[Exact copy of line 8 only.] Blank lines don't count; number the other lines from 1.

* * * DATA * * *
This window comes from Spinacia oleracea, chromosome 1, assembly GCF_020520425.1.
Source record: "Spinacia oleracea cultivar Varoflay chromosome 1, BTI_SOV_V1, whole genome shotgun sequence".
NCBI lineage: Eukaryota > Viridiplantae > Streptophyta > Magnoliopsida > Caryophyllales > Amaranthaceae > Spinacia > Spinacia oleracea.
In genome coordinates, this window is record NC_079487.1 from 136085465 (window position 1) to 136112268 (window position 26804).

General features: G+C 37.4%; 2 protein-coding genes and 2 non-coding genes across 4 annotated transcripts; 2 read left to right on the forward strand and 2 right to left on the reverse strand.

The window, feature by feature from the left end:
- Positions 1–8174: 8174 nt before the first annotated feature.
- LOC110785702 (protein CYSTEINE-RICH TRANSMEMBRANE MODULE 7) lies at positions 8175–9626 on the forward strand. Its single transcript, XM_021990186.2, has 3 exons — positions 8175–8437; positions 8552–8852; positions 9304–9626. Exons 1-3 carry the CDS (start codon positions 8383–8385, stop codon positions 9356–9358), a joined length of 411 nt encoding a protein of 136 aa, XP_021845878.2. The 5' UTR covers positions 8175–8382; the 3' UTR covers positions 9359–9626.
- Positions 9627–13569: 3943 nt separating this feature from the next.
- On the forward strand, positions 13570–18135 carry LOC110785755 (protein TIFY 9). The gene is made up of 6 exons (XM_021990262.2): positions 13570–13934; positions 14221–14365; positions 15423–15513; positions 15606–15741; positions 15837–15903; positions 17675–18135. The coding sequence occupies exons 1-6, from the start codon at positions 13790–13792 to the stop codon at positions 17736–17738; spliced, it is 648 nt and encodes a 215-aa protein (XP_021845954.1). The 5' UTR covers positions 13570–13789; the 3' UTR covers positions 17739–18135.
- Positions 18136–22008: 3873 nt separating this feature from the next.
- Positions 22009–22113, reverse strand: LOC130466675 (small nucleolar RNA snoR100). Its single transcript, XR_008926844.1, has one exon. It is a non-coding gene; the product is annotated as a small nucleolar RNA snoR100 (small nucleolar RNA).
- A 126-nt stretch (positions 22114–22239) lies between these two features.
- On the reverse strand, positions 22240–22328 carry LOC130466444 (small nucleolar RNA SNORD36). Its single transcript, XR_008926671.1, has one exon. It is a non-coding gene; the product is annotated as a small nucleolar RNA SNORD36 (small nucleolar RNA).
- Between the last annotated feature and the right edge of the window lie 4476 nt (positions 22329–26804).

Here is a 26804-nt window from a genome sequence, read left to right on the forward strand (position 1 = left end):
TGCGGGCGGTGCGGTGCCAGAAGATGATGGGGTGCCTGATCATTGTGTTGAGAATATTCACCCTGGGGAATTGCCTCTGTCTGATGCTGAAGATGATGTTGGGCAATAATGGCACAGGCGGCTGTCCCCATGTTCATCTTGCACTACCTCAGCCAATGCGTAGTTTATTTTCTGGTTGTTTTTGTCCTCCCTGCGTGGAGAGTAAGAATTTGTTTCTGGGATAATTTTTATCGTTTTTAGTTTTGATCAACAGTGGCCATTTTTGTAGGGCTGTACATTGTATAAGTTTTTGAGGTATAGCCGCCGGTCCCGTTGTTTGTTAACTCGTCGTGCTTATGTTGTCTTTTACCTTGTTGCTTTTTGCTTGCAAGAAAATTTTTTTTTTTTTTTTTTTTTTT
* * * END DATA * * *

- LOC110785702 (protein CYSTEINE-RICH TRANSMEMBRANE MODULE 7) lies at positions 8175–9626 on the forward strand. Its single transcript, XM_021990186.2, has 3 exons — positions 8175–8437; positions 8552–8852; positions 9304–9626. Exons 1-3 carry the CDS (start codon positions 8383–8385, stop codon positions 9356–9358), a joined length of 411 nt encoding a protein of 136 aa, XP_021845878.2. The 5' UTR covers positions 8175–8382; the 3' UTR covers positions 9359–9626.